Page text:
(a) an encoder for encoding information data bits in a preset coding scheme when the information data bits are input, and generating a Low Density Parity Check, LDPC, codeword;

(b) a channel interleaver for interleaving the LDPC codeword according to a preset channel interleaving rule;

(c) a modulator for modulating a channel-interleaved LDPC codeword in a preset modulation scheme and generating a modulation symbol;

(d) the channel interleaving rule maps a variable node with a low degree in a factor graph of the LDPC codeword to a bit with a high reliability among bits of the modulation symbol.

3.1 Document D1 is concerned with bit interleaved coded modulation (BICM) of low-density parity-check codes (LDPC). It is not contested that a communication system, in particular a transmitter, relying on LDPC-BICM necessarily comprises an encoder, a channel interleaver and a modulator as specified in features (a) to (c) of claim 1.

3.2 According to the appellant, however, D1 did not disclose feature (d) of claim 1.

In fact, D1 taught to select different Gray maps to map symbols after the bits of an LDPC codeword had been interleaved and grouped to a corresponding bit symbol sequence, whereas the present application used channel interleaving for mapping.

4.1 Figure 4 of the present application illustrates the modulation constellation based on a "conventional 16QAM scheme". As pointed out on page 14, last paragraph, to page 15, first paragraph, of the application as originally filed, bits S3, S2, S1, S0 mapped to one modulation symbol have different reliabilities. In particular, the reliability of S3 and S2 is higher than the reliability of S1 and S0, respectively.

In the example shown in Figure 6, it is assumed that a parity check matrix has four columns 1 to 4 with a low degree and four columns 5 to 8 with a high degree. "Assuming that the 16QAM scheme is applied to the communication system using the LDPC code as illustrated in FIG. 4, the reliability of bits S3 and S2 of a modulation symbol is higher than that of bits S1 and S0 of the modulation symbol" (page 20, first paragraph of the application as filed). In order to map the low degree variable nodes in columns 1 to 4 to bits of the symbol constellation with a high reliability, the transmitter according to the present invention employs a channel interleaver which performs inter-column permutation by re-ordering columns 3, 4, 5 and 6 as 5, 6, 3 and 4.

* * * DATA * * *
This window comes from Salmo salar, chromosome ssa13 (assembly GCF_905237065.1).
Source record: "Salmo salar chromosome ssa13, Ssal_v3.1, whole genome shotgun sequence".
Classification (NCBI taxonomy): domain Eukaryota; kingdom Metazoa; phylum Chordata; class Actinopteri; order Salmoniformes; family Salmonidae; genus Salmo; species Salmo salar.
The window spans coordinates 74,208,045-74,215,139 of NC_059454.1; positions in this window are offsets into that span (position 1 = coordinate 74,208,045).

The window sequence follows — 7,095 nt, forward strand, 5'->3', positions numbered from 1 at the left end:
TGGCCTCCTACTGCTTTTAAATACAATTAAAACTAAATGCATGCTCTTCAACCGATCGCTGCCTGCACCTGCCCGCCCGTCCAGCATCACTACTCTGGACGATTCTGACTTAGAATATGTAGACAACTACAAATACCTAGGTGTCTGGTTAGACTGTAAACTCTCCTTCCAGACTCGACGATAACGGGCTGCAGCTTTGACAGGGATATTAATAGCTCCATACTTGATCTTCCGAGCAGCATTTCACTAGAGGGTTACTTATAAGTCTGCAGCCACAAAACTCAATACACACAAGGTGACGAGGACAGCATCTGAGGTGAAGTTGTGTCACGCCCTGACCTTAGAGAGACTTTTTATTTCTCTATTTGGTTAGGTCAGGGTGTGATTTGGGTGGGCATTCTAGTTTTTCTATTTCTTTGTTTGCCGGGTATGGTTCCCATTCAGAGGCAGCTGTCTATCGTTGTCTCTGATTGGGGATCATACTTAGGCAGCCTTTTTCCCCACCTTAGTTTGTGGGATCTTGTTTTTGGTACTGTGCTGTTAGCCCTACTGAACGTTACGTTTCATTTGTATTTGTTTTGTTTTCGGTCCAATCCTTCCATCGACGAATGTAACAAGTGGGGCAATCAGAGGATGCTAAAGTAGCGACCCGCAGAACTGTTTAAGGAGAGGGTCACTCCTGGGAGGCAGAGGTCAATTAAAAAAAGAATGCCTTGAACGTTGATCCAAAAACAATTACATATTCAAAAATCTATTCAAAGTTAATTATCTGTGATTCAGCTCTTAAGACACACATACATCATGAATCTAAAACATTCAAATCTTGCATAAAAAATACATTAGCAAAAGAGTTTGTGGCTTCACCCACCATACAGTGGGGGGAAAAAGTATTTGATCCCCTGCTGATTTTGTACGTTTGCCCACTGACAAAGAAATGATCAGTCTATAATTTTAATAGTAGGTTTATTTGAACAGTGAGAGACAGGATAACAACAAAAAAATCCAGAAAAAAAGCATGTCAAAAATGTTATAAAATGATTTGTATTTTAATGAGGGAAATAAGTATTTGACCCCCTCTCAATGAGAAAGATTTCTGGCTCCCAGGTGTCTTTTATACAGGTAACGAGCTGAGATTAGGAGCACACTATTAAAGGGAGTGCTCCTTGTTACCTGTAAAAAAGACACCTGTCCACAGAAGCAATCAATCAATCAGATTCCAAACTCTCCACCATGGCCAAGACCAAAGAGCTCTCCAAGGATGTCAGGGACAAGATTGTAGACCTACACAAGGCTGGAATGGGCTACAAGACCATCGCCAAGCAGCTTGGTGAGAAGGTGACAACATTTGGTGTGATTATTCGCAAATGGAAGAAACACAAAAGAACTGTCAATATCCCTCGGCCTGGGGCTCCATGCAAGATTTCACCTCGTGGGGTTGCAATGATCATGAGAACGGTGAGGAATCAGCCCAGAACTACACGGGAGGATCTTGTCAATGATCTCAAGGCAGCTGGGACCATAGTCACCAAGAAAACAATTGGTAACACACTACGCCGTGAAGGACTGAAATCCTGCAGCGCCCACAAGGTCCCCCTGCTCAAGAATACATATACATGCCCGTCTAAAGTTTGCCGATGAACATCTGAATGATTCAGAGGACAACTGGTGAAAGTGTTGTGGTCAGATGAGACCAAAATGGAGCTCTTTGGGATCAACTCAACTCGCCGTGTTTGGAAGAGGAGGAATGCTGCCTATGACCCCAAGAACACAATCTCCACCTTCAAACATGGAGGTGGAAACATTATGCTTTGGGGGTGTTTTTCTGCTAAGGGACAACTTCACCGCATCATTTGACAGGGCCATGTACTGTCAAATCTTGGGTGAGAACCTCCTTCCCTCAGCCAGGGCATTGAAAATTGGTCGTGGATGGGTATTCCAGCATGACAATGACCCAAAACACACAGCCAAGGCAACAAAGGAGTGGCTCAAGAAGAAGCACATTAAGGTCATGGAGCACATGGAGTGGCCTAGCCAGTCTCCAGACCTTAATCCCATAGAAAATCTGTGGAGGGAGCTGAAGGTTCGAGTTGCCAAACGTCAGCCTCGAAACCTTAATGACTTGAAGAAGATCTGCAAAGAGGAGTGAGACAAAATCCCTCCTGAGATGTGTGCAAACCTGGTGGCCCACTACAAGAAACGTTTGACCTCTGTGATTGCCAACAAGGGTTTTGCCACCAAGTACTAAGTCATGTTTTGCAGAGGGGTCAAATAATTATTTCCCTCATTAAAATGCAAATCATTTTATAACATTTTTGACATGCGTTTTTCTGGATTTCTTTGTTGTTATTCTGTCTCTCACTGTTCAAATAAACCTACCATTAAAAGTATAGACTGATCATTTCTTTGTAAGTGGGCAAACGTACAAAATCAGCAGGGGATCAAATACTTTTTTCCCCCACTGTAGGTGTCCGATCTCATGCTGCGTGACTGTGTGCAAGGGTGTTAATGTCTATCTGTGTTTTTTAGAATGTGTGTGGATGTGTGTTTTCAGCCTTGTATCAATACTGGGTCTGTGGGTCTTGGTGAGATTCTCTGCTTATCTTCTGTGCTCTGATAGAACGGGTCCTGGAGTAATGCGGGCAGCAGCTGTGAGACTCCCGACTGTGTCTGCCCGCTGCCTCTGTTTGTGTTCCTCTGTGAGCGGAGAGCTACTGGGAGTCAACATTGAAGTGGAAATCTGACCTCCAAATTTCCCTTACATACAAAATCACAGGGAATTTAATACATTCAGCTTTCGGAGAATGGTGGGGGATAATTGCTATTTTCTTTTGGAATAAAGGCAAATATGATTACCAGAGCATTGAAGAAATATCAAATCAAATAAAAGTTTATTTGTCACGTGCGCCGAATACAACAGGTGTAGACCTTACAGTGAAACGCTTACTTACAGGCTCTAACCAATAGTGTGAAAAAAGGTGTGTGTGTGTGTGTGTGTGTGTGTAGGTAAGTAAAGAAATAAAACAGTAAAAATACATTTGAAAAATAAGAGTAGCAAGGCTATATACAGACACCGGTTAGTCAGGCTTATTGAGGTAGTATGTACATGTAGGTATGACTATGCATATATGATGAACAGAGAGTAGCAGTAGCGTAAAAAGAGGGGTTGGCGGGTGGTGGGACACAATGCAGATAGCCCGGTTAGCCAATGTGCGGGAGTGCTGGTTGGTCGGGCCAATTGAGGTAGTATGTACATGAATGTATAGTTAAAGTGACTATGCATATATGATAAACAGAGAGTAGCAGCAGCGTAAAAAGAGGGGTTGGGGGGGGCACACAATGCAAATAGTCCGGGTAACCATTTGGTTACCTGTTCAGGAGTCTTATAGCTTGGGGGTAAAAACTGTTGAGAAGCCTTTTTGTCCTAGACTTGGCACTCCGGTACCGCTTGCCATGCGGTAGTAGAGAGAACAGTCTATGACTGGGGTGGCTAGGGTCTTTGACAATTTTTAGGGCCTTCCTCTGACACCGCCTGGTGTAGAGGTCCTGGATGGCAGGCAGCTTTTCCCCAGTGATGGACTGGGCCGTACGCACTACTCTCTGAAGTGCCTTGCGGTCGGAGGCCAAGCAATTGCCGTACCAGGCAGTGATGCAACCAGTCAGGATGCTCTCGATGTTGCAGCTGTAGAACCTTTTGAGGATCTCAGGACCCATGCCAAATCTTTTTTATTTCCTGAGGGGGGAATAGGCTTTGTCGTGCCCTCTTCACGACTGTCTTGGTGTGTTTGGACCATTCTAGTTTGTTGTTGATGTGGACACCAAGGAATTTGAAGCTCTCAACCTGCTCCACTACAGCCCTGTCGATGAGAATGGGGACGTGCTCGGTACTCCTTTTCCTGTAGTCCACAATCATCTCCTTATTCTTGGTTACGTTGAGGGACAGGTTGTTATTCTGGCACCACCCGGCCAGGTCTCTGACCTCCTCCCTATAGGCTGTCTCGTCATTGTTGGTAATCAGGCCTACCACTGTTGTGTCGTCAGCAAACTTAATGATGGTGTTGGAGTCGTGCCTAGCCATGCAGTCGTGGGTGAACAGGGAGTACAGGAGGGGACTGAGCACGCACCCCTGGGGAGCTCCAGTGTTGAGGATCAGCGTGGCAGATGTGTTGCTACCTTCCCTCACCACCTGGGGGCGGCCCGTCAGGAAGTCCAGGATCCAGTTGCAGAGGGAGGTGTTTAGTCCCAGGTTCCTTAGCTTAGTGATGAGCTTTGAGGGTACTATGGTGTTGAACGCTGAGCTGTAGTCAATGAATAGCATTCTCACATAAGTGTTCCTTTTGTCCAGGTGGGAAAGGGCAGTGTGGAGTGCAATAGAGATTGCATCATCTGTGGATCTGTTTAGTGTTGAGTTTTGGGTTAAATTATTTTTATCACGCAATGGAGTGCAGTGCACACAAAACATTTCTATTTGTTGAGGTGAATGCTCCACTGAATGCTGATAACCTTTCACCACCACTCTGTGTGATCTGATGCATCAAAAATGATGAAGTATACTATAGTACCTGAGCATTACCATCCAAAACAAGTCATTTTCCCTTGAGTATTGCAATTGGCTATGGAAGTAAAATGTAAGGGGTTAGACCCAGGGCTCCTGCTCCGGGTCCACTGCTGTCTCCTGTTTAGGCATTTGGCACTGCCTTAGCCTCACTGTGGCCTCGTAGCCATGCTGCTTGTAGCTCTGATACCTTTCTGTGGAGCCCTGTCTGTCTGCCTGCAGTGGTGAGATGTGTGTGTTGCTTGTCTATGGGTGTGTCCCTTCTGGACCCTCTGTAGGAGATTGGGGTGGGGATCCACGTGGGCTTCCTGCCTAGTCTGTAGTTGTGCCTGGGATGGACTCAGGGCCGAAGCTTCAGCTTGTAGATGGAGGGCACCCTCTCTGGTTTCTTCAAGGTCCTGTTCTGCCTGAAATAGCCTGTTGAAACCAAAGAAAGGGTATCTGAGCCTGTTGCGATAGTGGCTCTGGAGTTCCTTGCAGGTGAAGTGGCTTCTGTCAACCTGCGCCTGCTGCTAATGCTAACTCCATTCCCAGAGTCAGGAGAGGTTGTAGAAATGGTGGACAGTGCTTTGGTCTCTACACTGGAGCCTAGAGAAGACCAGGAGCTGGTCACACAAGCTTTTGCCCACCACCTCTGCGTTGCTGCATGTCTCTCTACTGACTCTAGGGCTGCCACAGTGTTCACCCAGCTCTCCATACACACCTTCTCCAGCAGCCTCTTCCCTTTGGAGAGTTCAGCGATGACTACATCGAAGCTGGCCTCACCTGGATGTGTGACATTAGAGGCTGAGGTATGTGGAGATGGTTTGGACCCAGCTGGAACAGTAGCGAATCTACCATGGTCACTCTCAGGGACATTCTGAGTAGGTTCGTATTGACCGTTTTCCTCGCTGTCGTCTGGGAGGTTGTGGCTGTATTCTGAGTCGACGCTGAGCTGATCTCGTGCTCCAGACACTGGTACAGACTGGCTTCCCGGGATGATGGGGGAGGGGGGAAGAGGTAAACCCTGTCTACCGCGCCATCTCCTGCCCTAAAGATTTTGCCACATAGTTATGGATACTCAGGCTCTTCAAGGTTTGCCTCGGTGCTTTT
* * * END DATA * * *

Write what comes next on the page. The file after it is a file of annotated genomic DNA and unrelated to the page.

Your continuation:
4.2 In other words, the present application teaches to rearrange the output bits of an LDPC encoder so that bits with weaker protection (i.e. lower degree) are associated to more reliable bits within the signal constellation of a given map.

5.1 D1 (page 421, right-hand column, first paragraph) points out that the different bits of an LDPC code may have different degrees in the bipartite graph of the code. "The higher the degree of a bit, the more check equations are connected to this bit. Thus the higher degree bits could have more protection from the code, and the symbols with higher degree bits in them could also have more protection. This property suggests that a symbol with more protection from the code could bear some weakness of its corresponding signal caused by the constellation mapping".

"In an LDPC-BICM system, the bit sequence output from the LDPC encoder is interleaved and grouped to generate an m-bit symbol sequence. The symbols are then mapped to constellation signals. ... Since bit decoding is used in the conventional BICM, a map which causes fewer bit errors when a symbol error occurs will be a good candidate" (page 421, left-hand column, second paragraph - underlining added).